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Q&A: How Does Illinois' Political Remapping Process Fare Compared To Other States?

Illinois Democrats have pushed through new state legislative maps for the upcoming decade, to the chagrin of Republicans who wanted a commission process giving them a louder voice.

So how do other states do remapping differently - and is Illinois an outlier?

Tim Shelley speaks with the National Conference of State Legislatures' Wendy Underhill.

TIM SHELLEY: It is redistricting time. And I know many states are going through this right now. And Illinois just recently came out with their maps. The governor just approved those maps. There's been some accusations of partisanship as they were drawn by a Democratic-controlled legislature and signed into law by a Democratic governor. I know, there's been different experiences across the country, though. Can you give me kind of an overview of how that process is kind of playing out this time around?

WENDY UNDERHILL: One thing I'll offer is that Illinois is very much at the front edge of the wave of states doing redistricting. Most states are waiting until August, September into the fall, even the beginning of the 2022 sessions to do redistricting. And each state makes its decision about when to do it based on what's in their state constitution primarily this year, because the data from the census is being delayed. That's why some states are a little behind. But Illinois had a particular situation with its constitution, and therefore it went earlier with a different set of data than some of the other states are waiting for.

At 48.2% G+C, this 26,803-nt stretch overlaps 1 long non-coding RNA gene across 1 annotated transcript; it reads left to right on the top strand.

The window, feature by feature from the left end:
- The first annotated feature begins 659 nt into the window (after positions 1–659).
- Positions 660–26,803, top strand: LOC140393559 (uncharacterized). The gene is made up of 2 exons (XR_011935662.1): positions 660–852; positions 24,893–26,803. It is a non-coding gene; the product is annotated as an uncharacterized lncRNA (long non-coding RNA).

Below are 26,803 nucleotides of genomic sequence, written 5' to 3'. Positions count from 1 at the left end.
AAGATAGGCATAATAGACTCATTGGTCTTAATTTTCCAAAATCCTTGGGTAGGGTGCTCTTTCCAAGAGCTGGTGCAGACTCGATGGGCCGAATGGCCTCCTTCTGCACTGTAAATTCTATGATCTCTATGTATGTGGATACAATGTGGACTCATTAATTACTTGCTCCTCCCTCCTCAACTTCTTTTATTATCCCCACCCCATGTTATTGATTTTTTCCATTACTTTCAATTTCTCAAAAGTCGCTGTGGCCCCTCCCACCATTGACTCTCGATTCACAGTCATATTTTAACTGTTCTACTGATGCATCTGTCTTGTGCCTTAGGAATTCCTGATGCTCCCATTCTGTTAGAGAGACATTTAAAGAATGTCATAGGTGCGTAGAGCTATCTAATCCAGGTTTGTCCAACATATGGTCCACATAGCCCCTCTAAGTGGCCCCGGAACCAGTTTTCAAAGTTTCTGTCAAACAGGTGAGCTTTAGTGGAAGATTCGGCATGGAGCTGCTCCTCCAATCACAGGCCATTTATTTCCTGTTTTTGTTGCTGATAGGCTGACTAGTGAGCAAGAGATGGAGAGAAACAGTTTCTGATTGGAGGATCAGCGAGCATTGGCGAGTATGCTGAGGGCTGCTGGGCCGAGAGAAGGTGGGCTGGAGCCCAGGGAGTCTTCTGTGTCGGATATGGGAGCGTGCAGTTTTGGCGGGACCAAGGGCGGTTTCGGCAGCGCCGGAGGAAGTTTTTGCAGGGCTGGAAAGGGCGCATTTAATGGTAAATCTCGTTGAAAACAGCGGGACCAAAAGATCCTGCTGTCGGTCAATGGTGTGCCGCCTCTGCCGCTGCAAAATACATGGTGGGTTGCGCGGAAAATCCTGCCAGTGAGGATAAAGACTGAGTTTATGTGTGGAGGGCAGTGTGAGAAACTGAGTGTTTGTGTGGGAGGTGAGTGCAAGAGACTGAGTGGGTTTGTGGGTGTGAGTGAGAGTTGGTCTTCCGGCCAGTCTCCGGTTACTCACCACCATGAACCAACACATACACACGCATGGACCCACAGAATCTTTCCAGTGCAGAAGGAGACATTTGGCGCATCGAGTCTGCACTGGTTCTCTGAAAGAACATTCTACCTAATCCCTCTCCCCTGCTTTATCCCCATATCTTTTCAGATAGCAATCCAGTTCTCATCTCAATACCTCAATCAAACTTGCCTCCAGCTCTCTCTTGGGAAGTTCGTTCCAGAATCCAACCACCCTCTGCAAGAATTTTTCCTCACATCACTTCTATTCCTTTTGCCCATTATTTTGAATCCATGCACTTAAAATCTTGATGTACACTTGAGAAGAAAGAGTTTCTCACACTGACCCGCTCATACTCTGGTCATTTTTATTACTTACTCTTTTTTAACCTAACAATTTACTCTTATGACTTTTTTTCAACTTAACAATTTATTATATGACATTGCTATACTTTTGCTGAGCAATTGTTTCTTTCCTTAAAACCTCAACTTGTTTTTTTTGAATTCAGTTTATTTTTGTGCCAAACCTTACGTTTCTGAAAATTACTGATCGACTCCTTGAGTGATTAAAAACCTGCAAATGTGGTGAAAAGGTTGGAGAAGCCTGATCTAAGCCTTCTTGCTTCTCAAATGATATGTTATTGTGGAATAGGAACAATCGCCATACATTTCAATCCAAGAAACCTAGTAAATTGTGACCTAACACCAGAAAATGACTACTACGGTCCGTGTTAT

TIM SHELLEY: And I believe that was the American Community Survey data, which some have said is perhaps less reliable than the than the official census data.

WENDY UNDERHILL: Well, I think this year is such an unusual one. Because last year was such an unusual one, because COVID. So everything that we've known to be the way it's done, standard operating procedure is under under question, and states are figuring out what they need to do. I did say Illinois at the front end, but it's not the at the very first. Oklahoma has also have maps drawn and passed in a similar kind of a way. I'm mostly seeing states are holding off on it until just a little bit down the down the path.

TIM SHELLEY: One thing is that Illinois does have kind of a political process where if a party has supermajorities, as the Democrats in this case, and other states have a Republican trifecta, so to speak. But, I mean, it is a pretty, fairly partisan process. If you could talk a little bit about how Illinois system maybe compares to some others that have gone to the independent commission format that some other states have decided to shift to.